Why rural consumption may not drive up growth -Sanjay Kumar
Rural India was battling economic difficulties even before the pandemic. The pandemic-induced lockdown increased hardships even further.
The historic contraction in India’s gross domestic product (GDP) figure for the June-ended quarter has raised several questions on what the future holds, and what that contraction has meant for ordinary people. Macro-economic statistics can often fail to capture the diverse realities of a country as large as India, and hence it is useful to complement them with data on lived experiences of people.
An analysis of a recently conducted rural survey suggests that the economic reality for most people may be far grimmer than what the headline GDP numbers suggest. The survey was jointly conducted by Gaon Connection and Lokniti-Centre for the Study of Developing Societies (Lokniti-CSDS) across 179 districts spread across 23 states and union territories of the country. Barring Kerala, south India was not covered in the survey, conducted between 30 May and 16 July. A total of 25,371 respondents were interviewed in this period, most of them in June.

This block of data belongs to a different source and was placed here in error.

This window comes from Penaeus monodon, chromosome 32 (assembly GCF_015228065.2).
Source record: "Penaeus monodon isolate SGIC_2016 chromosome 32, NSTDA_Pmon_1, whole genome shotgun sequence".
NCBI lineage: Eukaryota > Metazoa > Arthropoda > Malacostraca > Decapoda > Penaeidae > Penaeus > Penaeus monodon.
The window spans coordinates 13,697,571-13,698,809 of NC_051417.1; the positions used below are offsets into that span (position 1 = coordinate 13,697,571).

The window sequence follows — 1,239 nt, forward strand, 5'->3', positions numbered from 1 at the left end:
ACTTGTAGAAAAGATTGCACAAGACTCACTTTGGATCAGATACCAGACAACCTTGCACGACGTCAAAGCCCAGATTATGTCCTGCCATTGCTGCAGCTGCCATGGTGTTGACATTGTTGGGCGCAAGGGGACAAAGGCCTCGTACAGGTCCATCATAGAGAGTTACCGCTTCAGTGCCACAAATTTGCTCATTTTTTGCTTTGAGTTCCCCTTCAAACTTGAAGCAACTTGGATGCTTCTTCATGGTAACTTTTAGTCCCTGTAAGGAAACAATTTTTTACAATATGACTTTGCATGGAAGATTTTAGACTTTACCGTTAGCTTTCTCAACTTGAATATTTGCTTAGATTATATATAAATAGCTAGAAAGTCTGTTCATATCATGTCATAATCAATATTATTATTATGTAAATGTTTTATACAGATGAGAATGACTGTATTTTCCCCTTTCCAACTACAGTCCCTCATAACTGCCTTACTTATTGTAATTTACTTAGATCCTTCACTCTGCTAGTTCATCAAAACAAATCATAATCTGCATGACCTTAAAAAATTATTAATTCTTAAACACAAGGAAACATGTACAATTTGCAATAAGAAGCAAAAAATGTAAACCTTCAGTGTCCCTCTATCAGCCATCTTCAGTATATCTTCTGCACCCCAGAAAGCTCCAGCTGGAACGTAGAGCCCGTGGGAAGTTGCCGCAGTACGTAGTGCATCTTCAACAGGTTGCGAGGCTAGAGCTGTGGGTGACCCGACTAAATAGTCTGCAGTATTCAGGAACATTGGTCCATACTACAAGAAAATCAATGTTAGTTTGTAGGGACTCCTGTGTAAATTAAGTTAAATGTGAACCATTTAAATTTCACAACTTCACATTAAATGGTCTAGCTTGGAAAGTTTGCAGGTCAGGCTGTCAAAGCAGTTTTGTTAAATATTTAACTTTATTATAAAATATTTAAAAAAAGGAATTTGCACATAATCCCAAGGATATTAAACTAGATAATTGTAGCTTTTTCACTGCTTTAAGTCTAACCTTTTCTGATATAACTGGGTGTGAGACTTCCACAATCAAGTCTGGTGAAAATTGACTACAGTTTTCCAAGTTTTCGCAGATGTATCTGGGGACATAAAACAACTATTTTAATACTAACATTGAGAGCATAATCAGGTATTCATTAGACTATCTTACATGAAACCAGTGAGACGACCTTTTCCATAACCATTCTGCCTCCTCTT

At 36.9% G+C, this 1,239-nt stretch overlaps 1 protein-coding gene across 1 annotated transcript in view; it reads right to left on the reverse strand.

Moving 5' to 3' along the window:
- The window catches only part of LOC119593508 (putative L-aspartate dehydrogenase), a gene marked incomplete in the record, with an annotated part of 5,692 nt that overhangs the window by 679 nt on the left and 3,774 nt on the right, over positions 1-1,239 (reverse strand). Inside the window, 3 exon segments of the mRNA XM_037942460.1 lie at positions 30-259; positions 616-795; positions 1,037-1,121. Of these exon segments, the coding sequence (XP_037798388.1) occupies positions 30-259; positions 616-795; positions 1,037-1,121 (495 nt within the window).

The survey data shows that the pandemic-induced lockdown hit the livelihoods of most people in rural India very hard. More than three fourth of the respondents (78%) said that their work had either completely (44%) or largely (34%) come to a standstill due to the lockdown.
The survey suggests that rural distress was already high even before the covid-19 shock. But the covid shock raised hardships even further. Six out of ten respondents (60%) said that it was extremely or quite difficult to fulfil needs from their household income prior to the lockdown. After the lockdown was announced to combat covid-19, almost three-fourth (72%) found it hard to meet their household expenses. While the lockdown affected work and livelihoods across income classes, the change in economic conditions was sharpest amongst the lowest strata.
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Livemint.com, 9 September, 2020, https://www.livemint.com/news/india/why-rural-consumption-may-not-drive-up-growth-11599634532995.html